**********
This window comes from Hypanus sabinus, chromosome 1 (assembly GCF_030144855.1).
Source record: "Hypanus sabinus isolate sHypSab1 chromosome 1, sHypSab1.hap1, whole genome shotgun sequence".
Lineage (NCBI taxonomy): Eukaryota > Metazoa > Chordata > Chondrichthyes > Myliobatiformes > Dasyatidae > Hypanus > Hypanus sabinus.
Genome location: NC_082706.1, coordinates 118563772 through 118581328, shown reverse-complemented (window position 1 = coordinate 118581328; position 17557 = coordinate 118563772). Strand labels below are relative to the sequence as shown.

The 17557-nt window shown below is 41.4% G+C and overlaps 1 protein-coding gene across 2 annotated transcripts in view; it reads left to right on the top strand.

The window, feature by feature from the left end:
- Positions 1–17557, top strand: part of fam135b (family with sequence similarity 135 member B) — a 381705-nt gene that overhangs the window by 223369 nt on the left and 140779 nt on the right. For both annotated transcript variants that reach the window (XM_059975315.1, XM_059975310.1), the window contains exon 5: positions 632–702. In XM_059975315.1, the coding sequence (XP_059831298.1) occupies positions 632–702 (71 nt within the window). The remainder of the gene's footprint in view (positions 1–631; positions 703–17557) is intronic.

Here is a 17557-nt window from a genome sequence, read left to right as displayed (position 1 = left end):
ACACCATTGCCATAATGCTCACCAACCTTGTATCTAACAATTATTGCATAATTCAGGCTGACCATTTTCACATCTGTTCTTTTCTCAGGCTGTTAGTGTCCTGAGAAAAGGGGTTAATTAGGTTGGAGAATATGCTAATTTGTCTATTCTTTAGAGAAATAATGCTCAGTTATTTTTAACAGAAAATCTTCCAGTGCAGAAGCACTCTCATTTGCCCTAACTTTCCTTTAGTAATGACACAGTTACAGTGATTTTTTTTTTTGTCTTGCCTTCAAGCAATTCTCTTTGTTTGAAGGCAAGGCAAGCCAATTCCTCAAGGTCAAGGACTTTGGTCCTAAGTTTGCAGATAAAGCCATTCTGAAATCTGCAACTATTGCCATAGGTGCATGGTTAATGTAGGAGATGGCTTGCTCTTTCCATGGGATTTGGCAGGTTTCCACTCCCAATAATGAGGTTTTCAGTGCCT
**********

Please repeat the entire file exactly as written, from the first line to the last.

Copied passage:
This window comes from Hypanus sabinus, chromosome 1 (assembly GCF_030144855.1).
Source record: "Hypanus sabinus isolate sHypSab1 chromosome 1, sHypSab1.hap1, whole genome shotgun sequence".
Lineage (NCBI taxonomy): Eukaryota > Metazoa > Chordata > Chondrichthyes > Myliobatiformes > Dasyatidae > Hypanus > Hypanus sabinus.
Genome location: NC_082706.1, coordinates 118563772 through 118581328, shown reverse-complemented (window position 1 = coordinate 118581328; position 17557 = coordinate 118563772). Strand labels below are relative to the sequence as shown.

The 17557-nt window shown below is 41.4% G+C and overlaps 1 protein-coding gene across 2 annotated transcripts in view; it reads left to right on the top strand.

The window, feature by feature from the left end:
- Positions 1–17557, top strand: part of fam135b (family with sequence similarity 135 member B) — a 381705-nt gene that overhangs the window by 223369 nt on the left and 140779 nt on the right. For both annotated transcript variants that reach the window (XM_059975315.1, XM_059975310.1), the window contains exon 5: positions 632–702. In XM_059975315.1, the coding sequence (XP_059831298.1) occupies positions 632–702 (71 nt within the window). The remainder of the gene's footprint in view (positions 1–631; positions 703–17557) is intronic.

Here is a 17557-nt window from a genome sequence, read left to right as displayed (position 1 = left end):
ACACCATTGCCATAATGCTCACCAACCTTGTATCTAACAATTATTGCATAATTCAGGCTGACCATTTTCACATCTGTTCTTTTCTCAGGCTGTTAGTGTCCTGAGAAAAGGGGTTAATTAGGTTGGAGAATATGCTAATTTGTCTATTCTTTAGAGAAATAATGCTCAGTTATTTTTAACAGAAAATCTTCCAGTGCAGAAGCACTCTCATTTGCCCTAACTTTCCTTTAGTAATGACACAGTTACAGTGATTTTTTTTTTTGTCTTGCCTTCAAGCAATTCTCTTTGTTTGAAGGCAAGGCAAGCCAATTCCTCAAGGTCAAGGACTTTGGTCCTAAGTTTGCAGATAAAGCCATTCTGAAATCTGCAACTATTGCCATAGGTGCATGGTTAATGTAGGAGATGGCTTGCTCTTTCCATGGGATTTGGCAGGTTTCCACTCCCAATAATGAGGTTTTCAGTGCCT